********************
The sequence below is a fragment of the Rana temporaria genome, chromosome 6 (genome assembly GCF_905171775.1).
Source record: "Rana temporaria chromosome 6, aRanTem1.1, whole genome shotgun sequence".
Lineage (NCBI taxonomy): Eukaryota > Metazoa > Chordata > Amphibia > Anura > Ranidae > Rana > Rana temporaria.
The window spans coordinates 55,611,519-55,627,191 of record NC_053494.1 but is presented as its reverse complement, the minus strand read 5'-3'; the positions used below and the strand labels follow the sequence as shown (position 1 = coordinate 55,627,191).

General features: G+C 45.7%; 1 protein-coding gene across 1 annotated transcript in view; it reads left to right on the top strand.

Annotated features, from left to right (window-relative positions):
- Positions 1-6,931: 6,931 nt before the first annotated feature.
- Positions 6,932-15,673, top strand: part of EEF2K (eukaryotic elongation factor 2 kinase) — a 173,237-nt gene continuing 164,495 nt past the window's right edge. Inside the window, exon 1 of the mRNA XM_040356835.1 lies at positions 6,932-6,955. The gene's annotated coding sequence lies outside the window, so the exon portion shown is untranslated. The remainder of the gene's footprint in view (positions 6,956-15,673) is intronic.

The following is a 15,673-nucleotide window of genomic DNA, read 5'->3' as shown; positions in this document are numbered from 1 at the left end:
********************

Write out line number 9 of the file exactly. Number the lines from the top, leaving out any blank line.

The following is a 15,673-nucleotide window of genomic DNA, read 5'->3' as shown; positions in this document are numbered from 1 at the left end: